Nokia continues to feel heat after 11% Q2 revenue dip

Nokia CEO Rajeev Suri has cited challenging market conditions and the ongoing Alcatel-Lucent integration as reasons for declining revenues in Q2 2016.

Tim Skinner

August 4, 2016

2 Min Read

Nokia CEO Rajeev Suri has cited challenging market conditions and the ongoing Alcatel-Lucent integration as reasons for declining revenues in Q2 2016.

The Finnish kit vendor, which acquired Alcatel-Lucent for $15.6 billion last year, posted net sales of €5.7 billion for the last quarter, an 11% decline Year on Year considering historical results of the two companies combined. That percentage decline could be slightly misleading considering Nokia’s recent cost-cutting exercises to remove overlapping products, services and teams from its portfolios; so while the numbers look bad on the face of things the reality is that the combined entity’s numbers would never quite reach the heights each company saw individually prior to the merge.

On the whole, its Networks business also saw an 11% decline which CEO Rajeev Suri puts down to particularly challenging market conditions. Suri gave advanced warning of a challenging 2016 back in quarterly announcements last year, so while the numbers are down Nokia did over deliver on its projected forecasted sales.

“Nokia’s second quarter results were largely as expected and reflect solid execution in the midst of a challenging market and the ongoing integration of Alcatel-Lucent,” said Suri. “When we announced our first quarter results, I said that we did not expect to see typical seasonal patterns in the first half of the year, and that prediction proved to be correct.

“The decline of our topline remains a concern, and reflects challenging market conditions. While we do not expect those conditions to improve in the near term, we believe we are well-positioned given the scope of our portfolio, focus on operational discipline, strengthening sales execution, and opportunities in the evolution from 4G towards 5G.”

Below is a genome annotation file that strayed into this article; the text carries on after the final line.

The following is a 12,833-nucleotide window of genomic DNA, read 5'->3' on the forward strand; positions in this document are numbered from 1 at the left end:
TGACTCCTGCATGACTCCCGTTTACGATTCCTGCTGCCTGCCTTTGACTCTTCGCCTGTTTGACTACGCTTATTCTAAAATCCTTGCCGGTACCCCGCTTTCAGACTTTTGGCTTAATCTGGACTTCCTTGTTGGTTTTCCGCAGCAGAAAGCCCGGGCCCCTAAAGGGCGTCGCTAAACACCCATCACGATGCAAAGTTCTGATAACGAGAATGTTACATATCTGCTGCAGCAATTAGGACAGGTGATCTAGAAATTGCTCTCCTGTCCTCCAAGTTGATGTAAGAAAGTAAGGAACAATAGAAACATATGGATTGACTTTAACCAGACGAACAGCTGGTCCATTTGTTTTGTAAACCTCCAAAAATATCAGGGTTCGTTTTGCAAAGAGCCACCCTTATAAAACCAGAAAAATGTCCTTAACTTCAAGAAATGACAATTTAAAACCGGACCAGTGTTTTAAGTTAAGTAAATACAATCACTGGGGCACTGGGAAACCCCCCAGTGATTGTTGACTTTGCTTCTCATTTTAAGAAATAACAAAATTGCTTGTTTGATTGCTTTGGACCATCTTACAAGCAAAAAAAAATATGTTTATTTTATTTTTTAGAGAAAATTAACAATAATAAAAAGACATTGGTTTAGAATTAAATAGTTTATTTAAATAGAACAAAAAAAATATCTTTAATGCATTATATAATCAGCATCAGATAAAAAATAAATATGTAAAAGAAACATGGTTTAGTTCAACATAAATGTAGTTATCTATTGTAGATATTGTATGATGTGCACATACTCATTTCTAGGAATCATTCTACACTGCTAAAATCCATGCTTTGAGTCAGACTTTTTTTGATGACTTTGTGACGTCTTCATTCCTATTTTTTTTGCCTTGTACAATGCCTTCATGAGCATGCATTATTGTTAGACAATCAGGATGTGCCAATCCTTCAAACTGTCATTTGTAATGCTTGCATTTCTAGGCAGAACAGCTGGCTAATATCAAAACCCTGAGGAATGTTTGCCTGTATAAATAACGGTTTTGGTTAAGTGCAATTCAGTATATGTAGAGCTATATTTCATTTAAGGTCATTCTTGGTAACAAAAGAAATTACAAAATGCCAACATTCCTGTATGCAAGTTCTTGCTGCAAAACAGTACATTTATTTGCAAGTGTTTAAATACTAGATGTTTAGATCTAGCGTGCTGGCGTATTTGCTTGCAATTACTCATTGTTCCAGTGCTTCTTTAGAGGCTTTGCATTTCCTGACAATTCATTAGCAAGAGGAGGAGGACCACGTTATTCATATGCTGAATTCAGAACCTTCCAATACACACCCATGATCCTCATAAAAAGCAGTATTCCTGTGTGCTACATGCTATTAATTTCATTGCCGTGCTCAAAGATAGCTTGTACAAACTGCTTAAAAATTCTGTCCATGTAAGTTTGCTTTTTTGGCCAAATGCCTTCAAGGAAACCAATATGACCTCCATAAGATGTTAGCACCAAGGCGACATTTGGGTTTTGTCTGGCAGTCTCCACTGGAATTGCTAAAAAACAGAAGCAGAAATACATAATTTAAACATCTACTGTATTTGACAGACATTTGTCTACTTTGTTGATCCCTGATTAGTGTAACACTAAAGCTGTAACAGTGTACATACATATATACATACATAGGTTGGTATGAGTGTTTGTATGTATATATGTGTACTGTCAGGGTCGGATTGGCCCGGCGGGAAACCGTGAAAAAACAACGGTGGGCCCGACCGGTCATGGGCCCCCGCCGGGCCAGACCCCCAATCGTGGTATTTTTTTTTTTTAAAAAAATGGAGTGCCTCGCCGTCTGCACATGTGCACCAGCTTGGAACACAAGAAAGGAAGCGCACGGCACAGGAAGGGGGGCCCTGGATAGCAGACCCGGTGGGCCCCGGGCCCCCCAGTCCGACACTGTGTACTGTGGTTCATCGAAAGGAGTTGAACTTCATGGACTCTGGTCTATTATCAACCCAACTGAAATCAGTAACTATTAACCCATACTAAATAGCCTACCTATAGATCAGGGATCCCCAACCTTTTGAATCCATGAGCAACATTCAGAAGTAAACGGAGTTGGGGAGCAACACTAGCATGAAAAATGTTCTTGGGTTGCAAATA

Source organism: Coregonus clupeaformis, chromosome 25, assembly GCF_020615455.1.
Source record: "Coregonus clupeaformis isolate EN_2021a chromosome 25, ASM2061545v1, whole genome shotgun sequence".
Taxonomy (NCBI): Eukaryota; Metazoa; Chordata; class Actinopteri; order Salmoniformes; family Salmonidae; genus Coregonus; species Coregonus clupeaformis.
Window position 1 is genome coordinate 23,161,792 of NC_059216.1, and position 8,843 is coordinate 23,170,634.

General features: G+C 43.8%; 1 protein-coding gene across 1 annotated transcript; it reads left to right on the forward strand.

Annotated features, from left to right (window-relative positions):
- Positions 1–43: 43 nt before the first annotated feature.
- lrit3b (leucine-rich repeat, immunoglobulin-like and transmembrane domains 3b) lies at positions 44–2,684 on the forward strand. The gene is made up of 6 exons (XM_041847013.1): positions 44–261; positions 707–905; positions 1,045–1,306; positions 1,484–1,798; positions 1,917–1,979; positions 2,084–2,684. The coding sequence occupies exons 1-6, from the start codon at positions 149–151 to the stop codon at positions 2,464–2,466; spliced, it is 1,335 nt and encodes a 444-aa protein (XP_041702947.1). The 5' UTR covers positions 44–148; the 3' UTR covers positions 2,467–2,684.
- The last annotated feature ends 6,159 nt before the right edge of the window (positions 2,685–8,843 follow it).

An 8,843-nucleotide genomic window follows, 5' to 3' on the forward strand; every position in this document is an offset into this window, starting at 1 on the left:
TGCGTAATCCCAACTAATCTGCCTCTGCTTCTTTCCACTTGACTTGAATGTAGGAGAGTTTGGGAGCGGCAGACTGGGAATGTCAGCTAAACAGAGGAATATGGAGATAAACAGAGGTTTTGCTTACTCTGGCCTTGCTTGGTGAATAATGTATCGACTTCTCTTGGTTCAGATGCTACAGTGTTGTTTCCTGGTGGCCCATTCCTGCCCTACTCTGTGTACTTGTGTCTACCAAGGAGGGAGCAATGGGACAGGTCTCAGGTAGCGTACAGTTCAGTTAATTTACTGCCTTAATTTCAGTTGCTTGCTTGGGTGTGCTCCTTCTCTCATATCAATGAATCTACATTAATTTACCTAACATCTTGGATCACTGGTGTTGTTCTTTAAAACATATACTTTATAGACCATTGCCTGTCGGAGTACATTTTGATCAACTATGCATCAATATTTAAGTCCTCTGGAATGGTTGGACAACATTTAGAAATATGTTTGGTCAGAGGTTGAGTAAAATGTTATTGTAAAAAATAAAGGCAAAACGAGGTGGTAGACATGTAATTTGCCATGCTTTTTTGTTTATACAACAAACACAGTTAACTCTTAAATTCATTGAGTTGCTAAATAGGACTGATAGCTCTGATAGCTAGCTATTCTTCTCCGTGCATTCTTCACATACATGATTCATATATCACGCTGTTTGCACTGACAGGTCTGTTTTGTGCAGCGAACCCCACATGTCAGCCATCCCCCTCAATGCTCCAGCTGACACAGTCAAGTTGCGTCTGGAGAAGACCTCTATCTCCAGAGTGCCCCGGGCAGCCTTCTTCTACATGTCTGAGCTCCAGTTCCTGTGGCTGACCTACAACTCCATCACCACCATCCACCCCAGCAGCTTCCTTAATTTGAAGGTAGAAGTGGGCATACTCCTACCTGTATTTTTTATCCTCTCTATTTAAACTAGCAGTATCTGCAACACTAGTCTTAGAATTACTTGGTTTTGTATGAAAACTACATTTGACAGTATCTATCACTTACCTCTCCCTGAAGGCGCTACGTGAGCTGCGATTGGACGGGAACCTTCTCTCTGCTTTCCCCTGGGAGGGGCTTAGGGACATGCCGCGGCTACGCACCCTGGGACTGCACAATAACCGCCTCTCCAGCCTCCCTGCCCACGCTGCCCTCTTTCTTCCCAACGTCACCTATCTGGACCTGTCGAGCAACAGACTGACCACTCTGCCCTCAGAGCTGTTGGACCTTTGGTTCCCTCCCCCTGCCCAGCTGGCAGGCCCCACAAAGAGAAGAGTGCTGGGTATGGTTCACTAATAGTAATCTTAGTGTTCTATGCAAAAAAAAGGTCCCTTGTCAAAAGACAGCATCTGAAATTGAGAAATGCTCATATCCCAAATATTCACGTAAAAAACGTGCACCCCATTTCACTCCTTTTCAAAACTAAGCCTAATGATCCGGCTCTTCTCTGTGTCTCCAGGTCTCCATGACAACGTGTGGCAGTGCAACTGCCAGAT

Suri went on to emphasise how important 5G will be to Nokia, and how the vendor needs to harness the opportunity early on to make sure it keeps itself relevant in the next generation of wireless technology.

“In fact, we are already starting to work with customers to help them move to 5G-ready architectures in the core, with a focus on software-defined networking and cloud technologies,” he said. “As this process takes place, we expect there to be further evolution of 4G radio including more carrier aggregation in order to meet demands for capacity, speed and spectrum utilization. Our AirScale radio platform, which can support different LTE-Advanced Pro (4.5G) technologies and is ‘5G ready,’ is ideally suited to this environment.”

Nokia’s not the only major vendor feeling the heat at the moment, following the resignation of Ericsson CEO Hans Vestberg last week amid sustained market pressure and declining fortunes. The majority of pressure for the two Scandinavian vendors comes from the Far East, with Huawei continuing to grow market share and assert some dominance over its rivals.

About the Author(s)

Tim Skinner

Tim is the features editor at, focusing on the latest activity within the telecoms and technology industries – delivering dry and irreverent yet informative news and analysis features.

Tim is also host of weekly podcast A Week In Wireless, where the editorial team from and their industry mates get together every now and then and have a giggle about what’s going on in the industry.

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